Of the meals I tried, I was happy to finally experience the Korean taco at Mingle but discounting it from $11 to $10 to hit the price point didn’t make it feel special. Mingle and a couple of other places were also serving items not on the regular menu, maybe to hit the price point; don’t you want customers to taste the food they can buy every day? Dominic Colose’s Wine Bar served a well-conceived dinner for $30 that not only hung together but gave you an idea of the chef’s philosophy: here’s what I can do for $30. I like that.

My best meal, and best value, was lunch at Maestro’s at the Van Dam where I had the crab cake (excellent, and normally $14), the house salad (showing they take care with sides, and normally $6) and a slice of chocolate cake (nothing special) for $10 total. I had been eager to try this place since the new chef arrived and now that I have, I’ll be back. That’s how it’s supposed to work.

It’s also worth noting that the Wine Bar and Maestro’s were packed while I was there. (Some of the other places were not.) So your food cost may be up, but you’re getting more bang for the buck on the fixed costs of keeping the doors open. Plus, when they see what a vibrant, popular house you run, those new customers are more likely to want to come back.

A few restaurant owners have grumbled on social media about how Restaurant Weeks attract low end bargain hunters, and a few local foodies have complained on their own blogs about the lack of good choices. Think of the coupon analogy, put out some real values on your best product, and you will be rewarded in the long run.

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The problem with porterhouse (updated)

Second try at porterhoouse

On the second try I had my skillet off-center above the flame to protect the tenderloin.

I have been paid to cook steaks and paid to eat steaks and write about them, but until recently I had never cooked nor eaten a porterhouse. Finally, after producing some aspirational copy for this “king of cuts” I decided it was time for boots on the ground.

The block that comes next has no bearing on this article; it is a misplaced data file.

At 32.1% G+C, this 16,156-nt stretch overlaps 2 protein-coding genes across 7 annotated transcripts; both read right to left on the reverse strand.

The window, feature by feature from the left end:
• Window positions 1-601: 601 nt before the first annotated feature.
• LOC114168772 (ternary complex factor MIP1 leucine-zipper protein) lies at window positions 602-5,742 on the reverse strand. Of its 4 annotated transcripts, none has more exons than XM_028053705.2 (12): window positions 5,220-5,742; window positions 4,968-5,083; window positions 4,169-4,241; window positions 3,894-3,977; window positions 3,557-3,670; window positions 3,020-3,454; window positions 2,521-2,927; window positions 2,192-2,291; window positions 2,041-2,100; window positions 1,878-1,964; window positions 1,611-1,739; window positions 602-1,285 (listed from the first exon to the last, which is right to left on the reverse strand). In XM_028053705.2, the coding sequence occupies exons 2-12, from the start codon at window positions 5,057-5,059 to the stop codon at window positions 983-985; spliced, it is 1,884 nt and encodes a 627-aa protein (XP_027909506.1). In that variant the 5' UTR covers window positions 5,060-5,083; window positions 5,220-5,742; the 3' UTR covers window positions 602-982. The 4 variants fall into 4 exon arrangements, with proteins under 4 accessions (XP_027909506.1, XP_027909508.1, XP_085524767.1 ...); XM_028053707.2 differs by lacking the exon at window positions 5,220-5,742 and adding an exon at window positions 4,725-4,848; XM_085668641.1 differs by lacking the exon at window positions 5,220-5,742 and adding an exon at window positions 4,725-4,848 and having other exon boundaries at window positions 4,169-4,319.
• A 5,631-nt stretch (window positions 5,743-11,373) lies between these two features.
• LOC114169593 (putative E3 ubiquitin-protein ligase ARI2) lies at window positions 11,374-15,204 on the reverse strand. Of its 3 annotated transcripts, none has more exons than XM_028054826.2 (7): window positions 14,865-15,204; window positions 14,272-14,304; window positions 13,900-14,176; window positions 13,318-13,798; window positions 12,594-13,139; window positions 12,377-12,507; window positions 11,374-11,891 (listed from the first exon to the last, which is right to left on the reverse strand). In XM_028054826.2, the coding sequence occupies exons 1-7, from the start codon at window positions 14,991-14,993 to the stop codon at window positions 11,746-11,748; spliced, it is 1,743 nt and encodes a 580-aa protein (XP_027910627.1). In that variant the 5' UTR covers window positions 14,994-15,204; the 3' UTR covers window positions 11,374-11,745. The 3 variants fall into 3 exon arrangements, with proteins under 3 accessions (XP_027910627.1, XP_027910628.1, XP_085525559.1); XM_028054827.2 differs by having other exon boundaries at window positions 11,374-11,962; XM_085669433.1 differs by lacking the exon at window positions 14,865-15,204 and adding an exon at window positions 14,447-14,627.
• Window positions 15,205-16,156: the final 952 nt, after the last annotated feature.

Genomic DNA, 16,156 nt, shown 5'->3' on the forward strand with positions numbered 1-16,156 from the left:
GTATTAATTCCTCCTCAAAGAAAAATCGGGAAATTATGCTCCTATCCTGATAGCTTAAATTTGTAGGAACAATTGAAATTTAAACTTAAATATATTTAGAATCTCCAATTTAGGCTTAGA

A porterhouse is two steaks in one—a filet and a strip steak, separated by a bone. (The T-bone is a similar cut from further down the loin, with a smaller amount of filet.) Sounds like a great solution for the meat glutton. Can’t decide? Have both! But the problem is that the cooking and eating characteristics are very different for these two cuts of beef.

My steak, a Certified Angus procured at my local market, was on the small side at a little over a pound and one inch thick. I dusted both sides with Cavendar’s Greek seasoning and slapped it into a hot bare cast iron skillet and cooked till it was crisp and the flesh on the strip side was beginning to firm up—an indication of medium rare. I let it sit 5 minutes, and tucked in.

The filet is what most people will eat first, I expect. It’s smaller and on the outside as the steak is usually presented and there is no band of fat to get through if the steak is well trimmed. My first bite was ecstasy. I immediately thought, “this is like eating liver for someone who doesn’t like liver”—incredibly buttery mouth feel and feral, bloody taste. My filet was fairly small (I’d guess 2 ounces) and quickly disappeared.

Then I attacked the strip, usually my favorite cut, but it seemed coarse and chewy compared to the filet. It was also a bit more done than I like—still red in the middle, but on the done side of medium rare. I didn’t like it.

I did not plan to eat this entire steak myself, so I carved off a nice square to save for later and trimmed the rest off the bone so I could do some gnawing. And the meat near the bone was just plain raw, not rare, and at its heart not even warm. Yuck.

That last problem was likely the result of my habit of refrigerator aging. If I’d let the steak come up to room temperature then the bone would not have insulated the surrounding meat and kept it cool. But the rest of the problem is endemic to the identity of the steak, I think.

Even though I know the strip is a more flavorful cut, when the two are side by side tenderness trumps flavor. (Modernist Cuisine has a nice discussion of tenderness, which they define as the ease with which you can bite through a piece of meat, not chew it; the authors note that even lions have trouble chewing a sinewy antelope in the wild.)

As to the done-ness, most experts will tell you lean meat cooks faster but this just wasn’t the case for me. Maybe I had a leaner than usual strip, or maybe the outside of the skillet where the filet cooked was a bit cooler.

I did a survey of the online menus of a bunch of famous steakhouses and was interested to find most do not even offer the porterhouse but only filets, ribeyes and strips. Morton’s has porterhouse as a meal for two that is carved tableside. So perhaps the little woman gets the filet and the man the strip? And Peter Luger’s apparently cuts the meat off the bone, grills it in the kitchen, then reassembles the steak before serving. That would take care of the problem of degrees of doneness since the two steaks could be cooked on different parts of the grill.

Next time, I’m having a ribeye.